To Reduce Anxiety: Don't "Keep Calm and Carry On"
The re-emergence of the popular English WWII slogan has brought with it a slew of merchandise and parodies. "Keep Calm and Carry On" has such simplicity and matter-of-fact-ness. What better words of reassurance could possibly be given to a person - or at the time, a nation - in distress? According to a Harvard Business Professor, the answer may not be as simple as initially thought.
Professor Alison Brooks finds that better results are achieved using an alternative strategy called "anxiety reappraisal". When a person is told to calm down, what they are actually trying to accomplish is to reverse the effects of arousal. When aroused, the heart rate goes up, cortisol levels go up, and the body is placed on 'high alert'. To try and reverse those effects is difficult. It is much easier to reinterpret this arousal to excitement - another emotion that is similar in its biochemical effects on the body. To test this, she placed subjects in different anxiety inducing situations - karaoke singing, public speaking, math performance. She then measured their performances in these tasks by having the subjects say either "I am nervous" or "I am excited" before performing each task. Results were overwhelmingly better when the subjects appraised their arousal in a positive frame of mind, rather than negative.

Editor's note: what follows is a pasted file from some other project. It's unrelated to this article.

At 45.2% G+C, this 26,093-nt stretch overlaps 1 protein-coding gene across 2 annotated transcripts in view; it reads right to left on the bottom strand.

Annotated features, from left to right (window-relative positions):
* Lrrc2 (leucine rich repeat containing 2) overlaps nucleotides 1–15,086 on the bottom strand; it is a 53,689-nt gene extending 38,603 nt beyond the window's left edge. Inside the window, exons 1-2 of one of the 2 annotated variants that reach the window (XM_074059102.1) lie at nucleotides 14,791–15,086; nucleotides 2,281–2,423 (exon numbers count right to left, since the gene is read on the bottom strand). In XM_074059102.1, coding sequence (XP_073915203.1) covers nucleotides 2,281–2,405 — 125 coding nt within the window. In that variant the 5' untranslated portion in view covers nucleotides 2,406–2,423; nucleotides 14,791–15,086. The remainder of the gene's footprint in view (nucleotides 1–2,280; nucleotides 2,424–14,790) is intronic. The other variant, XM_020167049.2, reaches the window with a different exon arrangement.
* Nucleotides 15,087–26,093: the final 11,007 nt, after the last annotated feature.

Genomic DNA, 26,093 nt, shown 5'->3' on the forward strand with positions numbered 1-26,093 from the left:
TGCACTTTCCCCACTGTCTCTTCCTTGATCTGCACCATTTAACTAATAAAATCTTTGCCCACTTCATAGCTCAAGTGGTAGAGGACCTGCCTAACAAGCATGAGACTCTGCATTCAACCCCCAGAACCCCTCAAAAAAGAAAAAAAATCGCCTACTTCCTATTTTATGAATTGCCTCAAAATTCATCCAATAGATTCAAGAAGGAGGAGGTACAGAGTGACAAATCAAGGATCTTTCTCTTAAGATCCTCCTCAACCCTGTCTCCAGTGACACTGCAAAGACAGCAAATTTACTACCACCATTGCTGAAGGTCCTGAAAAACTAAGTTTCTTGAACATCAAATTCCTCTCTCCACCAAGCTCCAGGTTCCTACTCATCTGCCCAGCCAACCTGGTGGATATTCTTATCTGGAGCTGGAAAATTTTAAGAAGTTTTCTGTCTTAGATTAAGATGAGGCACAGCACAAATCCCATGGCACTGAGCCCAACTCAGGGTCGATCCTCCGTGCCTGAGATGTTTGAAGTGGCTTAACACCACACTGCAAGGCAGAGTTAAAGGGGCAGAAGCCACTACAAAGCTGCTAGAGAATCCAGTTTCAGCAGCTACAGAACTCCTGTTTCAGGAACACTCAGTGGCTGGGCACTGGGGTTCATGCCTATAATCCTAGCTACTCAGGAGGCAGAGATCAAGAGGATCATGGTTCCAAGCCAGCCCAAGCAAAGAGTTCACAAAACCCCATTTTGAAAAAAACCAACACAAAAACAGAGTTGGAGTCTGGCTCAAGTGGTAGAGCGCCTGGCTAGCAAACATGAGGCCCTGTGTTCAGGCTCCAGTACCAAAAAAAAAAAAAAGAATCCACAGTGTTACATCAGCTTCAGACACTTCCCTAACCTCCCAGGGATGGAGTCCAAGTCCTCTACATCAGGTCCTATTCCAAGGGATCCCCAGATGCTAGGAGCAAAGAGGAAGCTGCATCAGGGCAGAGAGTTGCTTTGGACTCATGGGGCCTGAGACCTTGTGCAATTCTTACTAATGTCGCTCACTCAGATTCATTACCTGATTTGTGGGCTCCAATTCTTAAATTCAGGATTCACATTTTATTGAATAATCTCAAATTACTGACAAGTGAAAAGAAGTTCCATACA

So what are the takeaways? First, there's another study to show how powerful the effects of positive thinking can be. In this case, though, you might not have to actually believe that you aren't nervous. Simply saying "I am excited" appears to have the ability to positively channel the biochemical changes traditionally associated with anxiety. The other thing to consider is that you may not actually be nervous in all the situations that you think you are. Try framing nerve-wracking situations you face in a different way. Choose to take control of your experience by declaring your excitement for the experience and you will perform better.